Monday, June 23, 2003

Standard Errors

Those who cling to their faith in demography should consider the sad story of the 2000 National Jewish Population Survey, which though still unreleased has been badly undermined. Or perhaps more tellingly, the faithful should ponder implications of the 1990 and 2000 U.S. decennial censuses. These were mandated by the Constitution and conducted with the full authority of the federal government, so that all were required to participate. There has been much controversy over the data, as well as litigation all the way up to the Supreme Court.

The problem with demography is not that it is error-prone. A more serious affliction is immodesty, the failure to acknowledge that what is being presented is nearly always based on assumptions and extrapolations that certainly contain errors and that the final set of statistics is, at best, an approximation of a social picture that cannot be fully rendered. This failure is enhanced by the tendency of the media to highlight the data and to gloss over the obvious warts and shortcomings.

We now have a study of New York’s Jews, the first in nearly a dozen years. There are, we are told, 972,000 of us in the city and 1.4 million in the metropolitan area. There is no way of knowing how accurate these figures are. They may be off by 100,000 or 200,000. My guess is that they are on the low side and yet I recognize that those who conducted the study went about their work honestly and developed several attractive conceptual twists that are improvements.

The primary methodological tool of Jewish demography is Random Digit Dialing (RDD). A huge number of telephone calls are made according to a pre-determined geographic pattern, the aim being to locate households with at least one Jew who is willing to respond to questions relating to Jewish identity. While RDD is an acceptable method for political polling and marketing surveys, it is highly suspect when employed to root out Jewish respondents, if only because it is often difficult to determine who exactly is a Jew. Furthermore, as Americans have become more resistant to telemarketing, the utility of RDD has been sharply compromised.

In order to plan the distribution of calls, it’s necessary to make in advance assumptions as to where Jews live. This means that a survey which is designed to determine how many Jews there are and where they live is directly based on earlier decisions as to how many there are and where they live. If this doesn’t raise eyebrows, Jewish demography is beset by difficulties and disagreements in identifying Jews. The household and not the individual is the standard unit in population surveys. This is fine when questions relate to gender, age and other neutral or readily ascertainable matters. But in contemporary American Jewish life, there are a great number of so-called Jewish households in which the majority of the residents are not Jewish. One doesn’t need to be a demographer to know that this circumstance can foul up the data.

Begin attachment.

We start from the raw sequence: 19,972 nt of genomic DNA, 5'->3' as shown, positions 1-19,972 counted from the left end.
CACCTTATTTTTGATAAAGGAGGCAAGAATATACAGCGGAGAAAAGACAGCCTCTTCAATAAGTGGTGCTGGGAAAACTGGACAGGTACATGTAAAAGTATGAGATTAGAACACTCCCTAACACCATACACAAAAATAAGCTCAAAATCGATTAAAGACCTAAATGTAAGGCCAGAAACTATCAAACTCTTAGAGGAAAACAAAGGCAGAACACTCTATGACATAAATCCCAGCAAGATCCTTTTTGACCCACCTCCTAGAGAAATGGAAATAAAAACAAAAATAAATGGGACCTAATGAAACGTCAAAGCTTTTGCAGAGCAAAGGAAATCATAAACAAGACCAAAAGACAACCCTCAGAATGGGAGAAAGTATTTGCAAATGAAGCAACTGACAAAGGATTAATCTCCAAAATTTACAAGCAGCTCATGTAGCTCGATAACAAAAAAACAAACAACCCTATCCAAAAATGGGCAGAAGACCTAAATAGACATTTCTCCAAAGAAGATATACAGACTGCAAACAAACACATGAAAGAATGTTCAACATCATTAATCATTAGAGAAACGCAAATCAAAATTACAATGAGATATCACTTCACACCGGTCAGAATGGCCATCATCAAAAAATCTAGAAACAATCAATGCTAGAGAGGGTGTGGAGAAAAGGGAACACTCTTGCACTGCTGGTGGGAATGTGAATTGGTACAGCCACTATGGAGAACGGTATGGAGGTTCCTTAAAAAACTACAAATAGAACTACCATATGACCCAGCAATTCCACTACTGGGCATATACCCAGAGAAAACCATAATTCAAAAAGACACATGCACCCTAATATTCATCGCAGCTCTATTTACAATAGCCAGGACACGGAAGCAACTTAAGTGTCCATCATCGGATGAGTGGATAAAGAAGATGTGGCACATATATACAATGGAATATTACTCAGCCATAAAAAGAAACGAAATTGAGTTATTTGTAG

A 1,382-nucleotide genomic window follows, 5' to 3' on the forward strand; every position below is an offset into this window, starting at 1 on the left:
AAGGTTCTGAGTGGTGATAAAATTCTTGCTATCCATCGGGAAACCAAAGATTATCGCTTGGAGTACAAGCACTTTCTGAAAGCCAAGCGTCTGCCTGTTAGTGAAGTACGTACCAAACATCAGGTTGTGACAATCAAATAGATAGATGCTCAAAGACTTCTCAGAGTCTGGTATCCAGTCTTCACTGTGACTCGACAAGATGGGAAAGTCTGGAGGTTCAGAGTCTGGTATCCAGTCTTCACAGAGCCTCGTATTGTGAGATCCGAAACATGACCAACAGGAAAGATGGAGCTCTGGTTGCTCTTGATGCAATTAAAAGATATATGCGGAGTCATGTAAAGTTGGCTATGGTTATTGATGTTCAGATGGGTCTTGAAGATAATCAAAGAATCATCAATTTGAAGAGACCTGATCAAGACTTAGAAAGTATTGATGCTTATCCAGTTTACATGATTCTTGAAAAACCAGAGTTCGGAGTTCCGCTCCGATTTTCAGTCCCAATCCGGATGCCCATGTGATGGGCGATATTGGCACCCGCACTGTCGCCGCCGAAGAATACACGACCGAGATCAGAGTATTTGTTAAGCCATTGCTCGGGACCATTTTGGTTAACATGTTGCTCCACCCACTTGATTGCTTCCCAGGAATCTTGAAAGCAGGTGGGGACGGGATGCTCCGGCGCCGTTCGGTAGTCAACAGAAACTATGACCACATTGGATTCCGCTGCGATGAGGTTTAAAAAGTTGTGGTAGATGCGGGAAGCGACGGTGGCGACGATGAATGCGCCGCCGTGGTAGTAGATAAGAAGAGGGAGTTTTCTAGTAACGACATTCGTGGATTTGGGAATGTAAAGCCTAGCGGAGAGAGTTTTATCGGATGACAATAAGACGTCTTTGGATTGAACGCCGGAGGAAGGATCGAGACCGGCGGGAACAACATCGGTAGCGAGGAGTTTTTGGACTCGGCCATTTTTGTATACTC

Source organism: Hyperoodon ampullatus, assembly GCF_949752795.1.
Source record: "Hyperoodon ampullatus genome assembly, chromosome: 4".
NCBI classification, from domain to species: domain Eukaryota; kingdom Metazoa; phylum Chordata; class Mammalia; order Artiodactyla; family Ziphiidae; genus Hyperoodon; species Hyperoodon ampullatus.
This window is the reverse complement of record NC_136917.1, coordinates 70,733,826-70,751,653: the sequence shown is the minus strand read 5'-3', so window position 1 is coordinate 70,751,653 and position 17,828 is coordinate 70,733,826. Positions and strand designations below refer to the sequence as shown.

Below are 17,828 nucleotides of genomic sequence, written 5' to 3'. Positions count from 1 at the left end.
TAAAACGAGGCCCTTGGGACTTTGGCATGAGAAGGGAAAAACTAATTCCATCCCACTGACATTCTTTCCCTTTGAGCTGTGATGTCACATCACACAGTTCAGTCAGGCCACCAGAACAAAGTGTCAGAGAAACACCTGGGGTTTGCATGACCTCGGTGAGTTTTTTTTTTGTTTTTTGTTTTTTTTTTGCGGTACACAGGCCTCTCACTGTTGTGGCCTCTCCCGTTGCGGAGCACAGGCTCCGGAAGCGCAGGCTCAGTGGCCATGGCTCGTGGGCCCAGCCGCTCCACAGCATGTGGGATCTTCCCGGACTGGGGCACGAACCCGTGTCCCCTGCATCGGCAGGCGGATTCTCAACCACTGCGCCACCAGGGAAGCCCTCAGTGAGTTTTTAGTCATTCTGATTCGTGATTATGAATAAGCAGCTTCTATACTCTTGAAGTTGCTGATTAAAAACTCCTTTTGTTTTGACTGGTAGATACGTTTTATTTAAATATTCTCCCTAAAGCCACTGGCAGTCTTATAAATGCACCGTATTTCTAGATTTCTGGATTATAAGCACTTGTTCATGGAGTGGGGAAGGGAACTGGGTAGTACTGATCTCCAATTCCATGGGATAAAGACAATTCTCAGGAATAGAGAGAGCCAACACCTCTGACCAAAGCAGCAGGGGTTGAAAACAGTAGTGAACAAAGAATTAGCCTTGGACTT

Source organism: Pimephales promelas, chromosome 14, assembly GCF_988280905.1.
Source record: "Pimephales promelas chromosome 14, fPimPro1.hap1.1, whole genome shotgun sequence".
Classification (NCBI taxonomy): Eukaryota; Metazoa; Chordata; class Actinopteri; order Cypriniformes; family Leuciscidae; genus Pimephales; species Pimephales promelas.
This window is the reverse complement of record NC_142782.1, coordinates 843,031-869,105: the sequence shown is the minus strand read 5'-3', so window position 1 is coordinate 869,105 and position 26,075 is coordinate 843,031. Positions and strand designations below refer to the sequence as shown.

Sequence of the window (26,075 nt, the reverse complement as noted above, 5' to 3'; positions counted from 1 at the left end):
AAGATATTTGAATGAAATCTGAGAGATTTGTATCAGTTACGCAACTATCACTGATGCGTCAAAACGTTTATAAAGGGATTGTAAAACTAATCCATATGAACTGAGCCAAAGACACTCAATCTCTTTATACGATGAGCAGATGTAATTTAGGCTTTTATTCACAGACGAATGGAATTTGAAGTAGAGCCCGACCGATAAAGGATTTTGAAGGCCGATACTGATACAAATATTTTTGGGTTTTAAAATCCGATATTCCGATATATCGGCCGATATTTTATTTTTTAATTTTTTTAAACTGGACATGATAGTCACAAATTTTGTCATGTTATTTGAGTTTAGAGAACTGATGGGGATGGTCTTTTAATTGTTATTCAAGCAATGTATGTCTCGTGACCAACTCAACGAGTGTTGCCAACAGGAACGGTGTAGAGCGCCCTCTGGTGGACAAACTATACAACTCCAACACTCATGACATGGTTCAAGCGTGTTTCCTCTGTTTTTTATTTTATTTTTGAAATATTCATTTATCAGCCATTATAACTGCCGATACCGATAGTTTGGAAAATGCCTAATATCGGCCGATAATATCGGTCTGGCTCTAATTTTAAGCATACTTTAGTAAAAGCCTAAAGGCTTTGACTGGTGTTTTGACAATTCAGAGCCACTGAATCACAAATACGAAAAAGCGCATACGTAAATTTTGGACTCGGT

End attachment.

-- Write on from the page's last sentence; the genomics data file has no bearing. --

The New York study defines a household as Jewish if it includes “an adult who self-identifies as a Jew, or a child who is being raised Jewish.” This definition has to result in the inclusion of persons of dubious Jewish status and also in the exclusion of persons who are Jewish according to religious law but who do not regard themselves as Jewish.

In order to reduce reliance on RDD, the survey contacted a considerable number of persons known to be involved in Jewish life who are included on lists provided by Jewish agencies. The device increased the response rate and it also means that the current study is not fully comparable with its predecessor, a point that has already engendered controversy. Another probably consequence is that the survey gives greater weight to involved Jews and has undercounted secular/advanced assimilated Jews.

This helps to account for the unexpectedly low intermarriage rate suggested by the data. Whether measured by individuals or couples, the rate among New York Jews is, I believe, considerably higher than what we have now been given. I am also skeptical about the claimed number of Russian Jews, a figure that is inconsistent with U.S. census data and what information we have about immigration patterns. The subject deserves additional scrutiny.

In a throwback to a bygone era when some Jews actually kvelled when they heard bad news, our media have pounced on the dubious finding of many more poor Jews than was previously believed to be the case. Our povertycrats and others have reacted with glee, probably because they believe that this will result in greater philanthropic and governmental funding. While there are substantial pockets of poverty among New York Jews and some are very severe, the claim of more than 200,000 poor Jews is absurd. It needs to be underscored that RDD is a fraudulent way to study money matters, whether income or wealth or poverty, as the respondents on the other end of the line are apt to be unwilling to disclose such information, assuming that the person who answers the telephone knows the facts, something that often is not the case.

For forty years or since the Great Society of Lyndon Johnson with its layers of self-serving agencies acting as intermediaries between the poor and government, povertycrats and their agencies have had a field day milking the poverty issue, with scant benefits going to the poor. When we fall prey to exaggerations – and especially among Russians – about income, we are opening the door wider to those whose rhetoric speaks a good game about the poor, while in fact the hard core poor continue to be neglected.

We will have to wait about six months for more comprehensive data and a fuller discussion of certain technical issues. From what we have seen so far, we have a fine effort to get at an elusive subject.